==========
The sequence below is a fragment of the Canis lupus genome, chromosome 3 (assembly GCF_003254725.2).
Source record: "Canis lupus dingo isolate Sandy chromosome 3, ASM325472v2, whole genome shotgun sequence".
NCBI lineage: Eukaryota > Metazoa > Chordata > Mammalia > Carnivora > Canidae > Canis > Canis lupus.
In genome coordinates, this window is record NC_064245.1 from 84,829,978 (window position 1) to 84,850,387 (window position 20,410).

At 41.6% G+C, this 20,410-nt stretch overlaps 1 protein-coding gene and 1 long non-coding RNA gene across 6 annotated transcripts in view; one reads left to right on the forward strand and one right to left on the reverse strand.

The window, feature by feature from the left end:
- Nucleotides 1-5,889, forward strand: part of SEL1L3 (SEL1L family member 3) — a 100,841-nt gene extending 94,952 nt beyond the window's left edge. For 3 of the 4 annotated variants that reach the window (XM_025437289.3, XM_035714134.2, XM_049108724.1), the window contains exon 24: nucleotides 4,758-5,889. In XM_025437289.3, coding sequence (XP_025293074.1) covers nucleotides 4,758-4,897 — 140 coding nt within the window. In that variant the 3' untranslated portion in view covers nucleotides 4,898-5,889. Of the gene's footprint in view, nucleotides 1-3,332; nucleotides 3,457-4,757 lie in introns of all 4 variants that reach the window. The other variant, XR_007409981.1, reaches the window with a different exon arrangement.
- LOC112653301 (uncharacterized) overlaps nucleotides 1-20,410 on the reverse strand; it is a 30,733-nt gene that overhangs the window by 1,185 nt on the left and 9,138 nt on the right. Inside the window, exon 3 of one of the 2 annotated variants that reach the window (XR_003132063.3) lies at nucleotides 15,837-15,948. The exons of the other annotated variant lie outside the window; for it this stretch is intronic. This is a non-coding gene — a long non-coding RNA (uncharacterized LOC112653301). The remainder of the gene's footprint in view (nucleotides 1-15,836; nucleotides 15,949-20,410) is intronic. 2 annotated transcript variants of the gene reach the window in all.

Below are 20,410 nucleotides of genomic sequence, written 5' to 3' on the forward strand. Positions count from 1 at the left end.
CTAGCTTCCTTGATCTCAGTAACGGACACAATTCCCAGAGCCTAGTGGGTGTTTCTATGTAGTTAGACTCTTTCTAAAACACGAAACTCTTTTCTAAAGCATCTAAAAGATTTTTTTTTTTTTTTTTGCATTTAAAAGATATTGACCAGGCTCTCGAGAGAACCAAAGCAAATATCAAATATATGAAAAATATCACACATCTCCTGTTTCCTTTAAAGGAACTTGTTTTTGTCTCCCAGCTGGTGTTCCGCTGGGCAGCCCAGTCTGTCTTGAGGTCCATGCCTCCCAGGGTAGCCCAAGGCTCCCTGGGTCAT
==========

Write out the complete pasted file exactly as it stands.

The sequence below is a fragment of the Canis lupus genome, chromosome 3 (assembly GCF_003254725.2).
Source record: "Canis lupus dingo isolate Sandy chromosome 3, ASM325472v2, whole genome shotgun sequence".
NCBI lineage: Eukaryota > Metazoa > Chordata > Mammalia > Carnivora > Canidae > Canis > Canis lupus.
In genome coordinates, this window is record NC_064245.1 from 84,829,978 (window position 1) to 84,850,387 (window position 20,410).

At 41.6% G+C, this 20,410-nt stretch overlaps 1 protein-coding gene and 1 long non-coding RNA gene across 6 annotated transcripts in view; one reads left to right on the forward strand and one right to left on the reverse strand.

The window, feature by feature from the left end:
- Nucleotides 1-5,889, forward strand: part of SEL1L3 (SEL1L family member 3) — a 100,841-nt gene extending 94,952 nt beyond the window's left edge. For 3 of the 4 annotated variants that reach the window (XM_025437289.3, XM_035714134.2, XM_049108724.1), the window contains exon 24: nucleotides 4,758-5,889. In XM_025437289.3, coding sequence (XP_025293074.1) covers nucleotides 4,758-4,897 — 140 coding nt within the window. In that variant the 3' untranslated portion in view covers nucleotides 4,898-5,889. Of the gene's footprint in view, nucleotides 1-3,332; nucleotides 3,457-4,757 lie in introns of all 4 variants that reach the window. The other variant, XR_007409981.1, reaches the window with a different exon arrangement.
- LOC112653301 (uncharacterized) overlaps nucleotides 1-20,410 on the reverse strand; it is a 30,733-nt gene that overhangs the window by 1,185 nt on the left and 9,138 nt on the right. Inside the window, exon 3 of one of the 2 annotated variants that reach the window (XR_003132063.3) lies at nucleotides 15,837-15,948. The exons of the other annotated variant lie outside the window; for it this stretch is intronic. This is a non-coding gene — a long non-coding RNA (uncharacterized LOC112653301). The remainder of the gene's footprint in view (nucleotides 1-15,836; nucleotides 15,949-20,410) is intronic. 2 annotated transcript variants of the gene reach the window in all.

Below are 20,410 nucleotides of genomic sequence, written 5' to 3' on the forward strand. Positions count from 1 at the left end.
CTAGCTTCCTTGATCTCAGTAACGGACACAATTCCCAGAGCCTAGTGGGTGTTTCTATGTAGTTAGACTCTTTCTAAAACACGAAACTCTTTTCTAAAGCATCTAAAAGATTTTTTTTTTTTTTTTTGCATTTAAAAGATATTGACCAGGCTCTCGAGAGAACCAAAGCAAATATCAAATATATGAAAAATATCACACATCTCCTGTTTCCTTTAAAGGAACTTGTTTTTGTCTCCCAGCTGGTGTTCCGCTGGGCAGCCCAGTCTGTCTTGAGGTCCATGCCTCCCAGGGTAGCCCAAGGCTCCCTGGGTCAT